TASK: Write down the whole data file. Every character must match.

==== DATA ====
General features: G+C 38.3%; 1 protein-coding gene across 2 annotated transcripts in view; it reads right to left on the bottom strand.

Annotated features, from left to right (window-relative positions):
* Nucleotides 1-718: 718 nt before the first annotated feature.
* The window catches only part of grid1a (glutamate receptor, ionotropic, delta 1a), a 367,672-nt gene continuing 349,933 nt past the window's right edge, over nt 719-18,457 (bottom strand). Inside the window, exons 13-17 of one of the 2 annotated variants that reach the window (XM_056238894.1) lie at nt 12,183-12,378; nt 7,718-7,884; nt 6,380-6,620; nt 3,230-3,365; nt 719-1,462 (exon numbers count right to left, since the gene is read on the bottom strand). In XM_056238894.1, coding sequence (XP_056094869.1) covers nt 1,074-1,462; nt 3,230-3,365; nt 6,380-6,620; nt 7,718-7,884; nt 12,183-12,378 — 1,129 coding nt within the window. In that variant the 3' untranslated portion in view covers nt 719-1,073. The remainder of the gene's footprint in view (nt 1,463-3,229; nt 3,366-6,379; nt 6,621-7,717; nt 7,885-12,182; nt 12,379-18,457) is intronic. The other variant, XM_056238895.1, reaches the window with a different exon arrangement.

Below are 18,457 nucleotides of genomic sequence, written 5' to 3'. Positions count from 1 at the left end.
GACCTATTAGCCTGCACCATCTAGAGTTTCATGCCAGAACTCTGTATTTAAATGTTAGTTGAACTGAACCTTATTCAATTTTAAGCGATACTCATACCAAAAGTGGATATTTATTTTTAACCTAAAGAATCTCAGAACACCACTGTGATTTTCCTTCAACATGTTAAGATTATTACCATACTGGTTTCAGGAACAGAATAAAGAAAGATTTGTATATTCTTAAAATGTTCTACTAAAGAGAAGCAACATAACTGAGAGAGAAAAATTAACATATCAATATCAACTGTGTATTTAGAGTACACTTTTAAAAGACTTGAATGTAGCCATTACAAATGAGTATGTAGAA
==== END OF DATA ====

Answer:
General features: G+C 38.3%; 1 protein-coding gene across 2 annotated transcripts in view; it reads right to left on the bottom strand.

Annotated features, from left to right (window-relative positions):
* Nucleotides 1-718: 718 nt before the first annotated feature.
* The window catches only part of grid1a (glutamate receptor, ionotropic, delta 1a), a 367,672-nt gene continuing 349,933 nt past the window's right edge, over nt 719-18,457 (bottom strand). Inside the window, exons 13-17 of one of the 2 annotated variants that reach the window (XM_056238894.1) lie at nt 12,183-12,378; nt 7,718-7,884; nt 6,380-6,620; nt 3,230-3,365; nt 719-1,462 (exon numbers count right to left, since the gene is read on the bottom strand). In XM_056238894.1, coding sequence (XP_056094869.1) covers nt 1,074-1,462; nt 3,230-3,365; nt 6,380-6,620; nt 7,718-7,884; nt 12,183-12,378 — 1,129 coding nt within the window. In that variant the 3' untranslated portion in view covers nt 719-1,073. The remainder of the gene's footprint in view (nt 1,463-3,229; nt 3,366-6,379; nt 6,621-7,717; nt 7,885-12,182; nt 12,379-18,457) is intronic. The other variant, XM_056238895.1, reaches the window with a different exon arrangement.

Below are 18,457 nucleotides of genomic sequence, written 5' to 3'. Positions count from 1 at the left end.
GACCTATTAGCCTGCACCATCTAGAGTTTCATGCCAGAACTCTGTATTTAAATGTTAGTTGAACTGAACCTTATTCAATTTTAAGCGATACTCATACCAAAAGTGGATATTTATTTTTAACCTAAAGAATCTCAGAACACCACTGTGATTTTCCTTCAACATGTTAAGATTATTACCATACTGGTTTCAGGAACAGAATAAAGAAAGATTTGTATATTCTTAAAATGTTCTACTAAAGAGAAGCAACATAACTGAGAGAGAAAAATTAACATATCAATATCAACTGTGTATTTAGAGTACACTTTTAAAAGACTTGAATGTAGCCATTACAAATGAGTATGTAGAA